The third element, smallest at first but growing rapidly after 1870, were the environmentalists who honored nature for its own sake, and rejected the goal of maximizing human benefits. Their leader was John Muir (1838–1914), a widely read author and naturalist and pioneer advocate of preservation of wilderness for its own sake, and founder of the Sierra Club. Muir, based in California, in 1889 started organizing support to preserve the sequoias in the Yosemite Valley; Congress did pass the Yosemite National Park bill (1890). In 1897 President Grover Cleveland created thirteen protected forests but lumber interests had Congress cancel the move. Muir, taking the persona of an Old Testament prophet, crusaded against the lumberman, portraying it as a contest "between landscape righteousness and the devil." A master publicist, Muir's magazine articles, in Harper's Weekly (June 5, 1897) and the Atlantic Monthly turned the tide of public sentiment. He mobilized public opinion to support Roosevelt's program of setting aside national monuments, national forest reserves, and national parks. However Muir broke with Roosevelt and especially President William Howard Taft on the Hetch Hetchy dam, which was built in the Yosemite National Park to supply water to San Francisco. Biographer Donald Worster says, "Saving the American soul from a total surrender to materialism was the cause for which he fought."
The rise of the cattle industry and the cowboy is directly tied to the demise of the huge herds of bison—usually called the "buffalo". Once numbering over 25 million on the Great Plains, the grass-eating herds were a vital resource animal for the Plains Indians, providing food, hides for clothing and shelter, and bones for implements. Loss of habitat, disease, and over-hunting steadily reduced the herds through the 19th century to the point of near extinction. The last 10–15 million died out in a decade 1872–1883; only 100 survived. The tribes that depended on the buffalo had little choice but to accept the government offer of reservations, where the government would feed and supply them on condition they did not go on the warpath. Conservationists founded the American Bison Society in 1905; it lobbied Congress to establish public bison herds. Several national parks in the U.S. and Canada were created, in part to provide a sanctuary for bison and other large wildlife, with no hunting allowed. The bison population reached 500,000 by 2003.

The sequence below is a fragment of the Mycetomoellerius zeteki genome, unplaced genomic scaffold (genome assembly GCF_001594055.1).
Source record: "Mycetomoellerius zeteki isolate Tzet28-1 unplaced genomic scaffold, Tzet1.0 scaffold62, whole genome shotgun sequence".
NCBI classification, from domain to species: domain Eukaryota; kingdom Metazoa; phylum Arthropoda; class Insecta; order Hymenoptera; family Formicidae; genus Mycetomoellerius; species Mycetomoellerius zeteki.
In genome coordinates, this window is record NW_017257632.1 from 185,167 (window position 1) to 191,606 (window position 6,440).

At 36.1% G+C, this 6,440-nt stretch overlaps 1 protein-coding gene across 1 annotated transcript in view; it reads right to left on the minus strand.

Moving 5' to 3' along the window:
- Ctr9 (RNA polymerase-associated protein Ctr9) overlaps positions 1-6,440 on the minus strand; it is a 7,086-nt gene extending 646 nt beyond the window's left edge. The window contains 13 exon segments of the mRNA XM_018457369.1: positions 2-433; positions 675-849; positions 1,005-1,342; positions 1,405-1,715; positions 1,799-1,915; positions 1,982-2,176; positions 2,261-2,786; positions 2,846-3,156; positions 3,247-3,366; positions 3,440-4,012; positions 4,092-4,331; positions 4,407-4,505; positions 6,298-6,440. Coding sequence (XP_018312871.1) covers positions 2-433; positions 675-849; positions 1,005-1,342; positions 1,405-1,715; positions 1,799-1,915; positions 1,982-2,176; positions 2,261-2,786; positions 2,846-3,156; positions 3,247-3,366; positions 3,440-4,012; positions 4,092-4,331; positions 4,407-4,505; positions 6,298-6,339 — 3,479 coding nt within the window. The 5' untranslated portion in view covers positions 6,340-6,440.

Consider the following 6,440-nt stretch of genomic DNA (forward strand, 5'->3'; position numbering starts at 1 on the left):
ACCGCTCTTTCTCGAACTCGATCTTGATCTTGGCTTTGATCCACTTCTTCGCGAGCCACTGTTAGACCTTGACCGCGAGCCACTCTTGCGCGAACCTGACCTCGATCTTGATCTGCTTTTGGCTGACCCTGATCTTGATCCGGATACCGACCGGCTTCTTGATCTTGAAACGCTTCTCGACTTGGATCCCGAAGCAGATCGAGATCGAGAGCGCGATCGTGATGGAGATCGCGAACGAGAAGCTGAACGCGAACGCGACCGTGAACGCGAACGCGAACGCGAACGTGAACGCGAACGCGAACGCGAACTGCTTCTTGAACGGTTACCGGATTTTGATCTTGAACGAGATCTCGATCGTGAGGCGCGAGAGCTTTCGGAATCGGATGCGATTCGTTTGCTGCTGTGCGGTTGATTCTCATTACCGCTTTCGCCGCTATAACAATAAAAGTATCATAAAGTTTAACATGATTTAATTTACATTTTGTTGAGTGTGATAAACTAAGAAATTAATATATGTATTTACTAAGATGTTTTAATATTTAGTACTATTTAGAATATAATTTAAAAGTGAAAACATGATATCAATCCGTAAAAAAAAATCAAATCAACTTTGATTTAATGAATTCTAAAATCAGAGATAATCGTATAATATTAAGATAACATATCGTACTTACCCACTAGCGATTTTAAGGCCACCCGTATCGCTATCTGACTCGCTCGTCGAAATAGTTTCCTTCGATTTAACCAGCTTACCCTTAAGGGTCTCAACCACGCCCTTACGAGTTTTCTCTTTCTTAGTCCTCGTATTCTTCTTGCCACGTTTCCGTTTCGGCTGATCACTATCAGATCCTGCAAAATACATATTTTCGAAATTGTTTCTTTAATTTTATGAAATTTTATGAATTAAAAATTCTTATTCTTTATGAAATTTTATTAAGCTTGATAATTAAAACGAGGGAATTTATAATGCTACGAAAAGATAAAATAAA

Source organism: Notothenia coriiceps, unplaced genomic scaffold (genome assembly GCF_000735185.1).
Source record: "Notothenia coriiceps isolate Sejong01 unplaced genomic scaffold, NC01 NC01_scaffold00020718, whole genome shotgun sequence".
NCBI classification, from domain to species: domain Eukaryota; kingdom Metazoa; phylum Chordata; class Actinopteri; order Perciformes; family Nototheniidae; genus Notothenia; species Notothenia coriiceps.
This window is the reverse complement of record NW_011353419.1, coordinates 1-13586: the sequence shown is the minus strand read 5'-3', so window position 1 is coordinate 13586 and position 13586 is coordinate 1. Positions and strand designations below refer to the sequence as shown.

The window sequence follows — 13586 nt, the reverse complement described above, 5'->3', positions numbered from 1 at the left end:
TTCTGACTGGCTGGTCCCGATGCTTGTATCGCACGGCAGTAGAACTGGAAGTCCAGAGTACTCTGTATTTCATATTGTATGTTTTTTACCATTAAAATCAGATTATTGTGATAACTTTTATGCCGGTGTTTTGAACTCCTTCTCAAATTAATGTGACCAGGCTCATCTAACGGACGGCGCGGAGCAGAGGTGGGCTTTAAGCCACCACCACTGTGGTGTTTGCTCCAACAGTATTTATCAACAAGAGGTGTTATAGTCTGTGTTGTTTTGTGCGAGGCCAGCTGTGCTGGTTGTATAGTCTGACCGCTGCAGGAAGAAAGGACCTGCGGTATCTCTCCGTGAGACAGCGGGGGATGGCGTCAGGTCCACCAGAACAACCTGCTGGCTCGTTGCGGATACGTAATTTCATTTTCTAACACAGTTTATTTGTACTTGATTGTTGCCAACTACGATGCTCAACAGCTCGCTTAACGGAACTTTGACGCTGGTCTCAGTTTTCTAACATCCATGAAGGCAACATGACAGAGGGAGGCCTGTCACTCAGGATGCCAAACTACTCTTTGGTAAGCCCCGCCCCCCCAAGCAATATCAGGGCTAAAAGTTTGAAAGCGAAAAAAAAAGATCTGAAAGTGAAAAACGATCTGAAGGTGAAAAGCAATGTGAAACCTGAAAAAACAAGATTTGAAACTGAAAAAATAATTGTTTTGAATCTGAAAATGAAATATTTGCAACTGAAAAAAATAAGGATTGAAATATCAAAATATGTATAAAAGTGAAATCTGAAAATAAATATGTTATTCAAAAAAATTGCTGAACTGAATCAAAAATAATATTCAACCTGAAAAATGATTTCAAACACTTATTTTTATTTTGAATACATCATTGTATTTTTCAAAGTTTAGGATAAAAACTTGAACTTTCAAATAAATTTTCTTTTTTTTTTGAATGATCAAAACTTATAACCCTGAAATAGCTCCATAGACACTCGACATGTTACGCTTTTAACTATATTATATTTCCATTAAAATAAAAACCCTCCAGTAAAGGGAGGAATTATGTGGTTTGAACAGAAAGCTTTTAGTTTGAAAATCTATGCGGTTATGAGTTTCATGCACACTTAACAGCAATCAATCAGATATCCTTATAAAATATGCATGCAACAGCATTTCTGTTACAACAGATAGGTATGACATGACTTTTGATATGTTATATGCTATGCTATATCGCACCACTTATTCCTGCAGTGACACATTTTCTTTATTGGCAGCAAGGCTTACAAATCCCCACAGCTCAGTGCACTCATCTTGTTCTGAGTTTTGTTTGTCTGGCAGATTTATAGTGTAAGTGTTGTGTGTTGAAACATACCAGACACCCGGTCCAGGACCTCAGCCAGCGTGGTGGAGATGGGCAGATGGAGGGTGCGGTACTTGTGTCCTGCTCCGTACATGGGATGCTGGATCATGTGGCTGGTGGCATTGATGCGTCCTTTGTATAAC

The exploration, settlement, exploitation, and conflicts of the "American Old West" form a unique tapestry of events, which has been celebrated by Americans and foreigners alike—in art, music, dance, novels, magazines, short stories, poetry, theater, video games, movies, radio, television, song, and oral tradition—which continues in the modern era. Levy argues that the physical and mythological West inspired composers Aaron Copland, Roy Harris, Virgil Thomson, Charles Wakefield Cadman, and Arthur Farwell.
Religious themes have inspired many environmentalists as they contemplate the pristine West before the frontiersmen violated its spirituality. Actually, as historian William Cronon has demonstrated, the concept of "wilderness" was highly negative and the antithesis of religiosity before the romantic movement of the 19th century.
The Frontier Thesis of historian Frederick Jackson Turner, proclaimed in 1893, established the main lines of historiography which fashioned scholarship for three or four generations and appeared in the textbooks used by practically all American students.
The mythologizing of the West began with minstrel shows and popular music in the 1840s. During the same period, P. T. Barnum presented Indian chiefs, dances, and other Wild West exhibits in his museums. However, large scale awareness really took off when the dime novel appeared in 1859, the first being Malaeska, the Indian Wife of the White Hunter. By simplifying reality and grossly exaggerating the truth, the novels captured the public's attention with sensational tales of violence and heroism, and fixed in the public's mind stereotypical images of heroes and villains—courageous cowboys and savage Indians, virtuous lawmen and ruthless outlaws, brave settlers and predatory cattlemen. Millions of copies and thousands of titles were sold. The novels relied on a series of predictable literary formulas appealing to mass tastes and were often written in as little as a few days. The most successful of all dime novels was Edward S. Ellis' Seth Jones (1860). Ned Buntline's stories glamorized Buffalo Bill Cody and Edward L. Wheeler created "Deadwood Dick", "Hurricane Nell", and "Calamity Jane".
Buffalo Bill Cody was the most effective popularizer of the Old West in the U.S. and Europe. He presented the first "Wild West" show in 1883, featuring a recreation of famous battles (especially Custer's Last Stand), expert marksmanship, and dramatic demonstrations of horsemanship by cowboys and Indians, as well as sure-shooting Annie Oakley.
Elite Eastern writers and artists of the late 19th century promoted and celebrated western lore. Theodore Roosevelt, wearing his hats as historian, explorer, hunter, rancher and naturalist, was especially productive. Their work appeared in upscale national magazines such as Harper's Weekly featured illustrations by artists Frederic Remington, Charles M. Russell, and others. Readers bought action-filled stories by writers like Owen Wister, conveying vivid images of the Old West. Remington lamented the passing of an era he helped to chronicle when he wrote:
The 20th century, both tourists to the West, and avid readers enjoyed the visual imagery of the frontier. The Western movies provided the most famous examples, as in the numerous films of John Ford. He was especially enamored of Monument Valley. Critic Keith Phipps says, "its five square miles [13 square kilometers] have defined what decades of moviegoers think of when they imagine the American West." The heroic stories coming out of the building of the transcontinental railroad in the mid-1860s enlivened many dime novels, and illustrated many newspapers and magazines with the juxtaposition of traditional environment with the iron horse of modernity.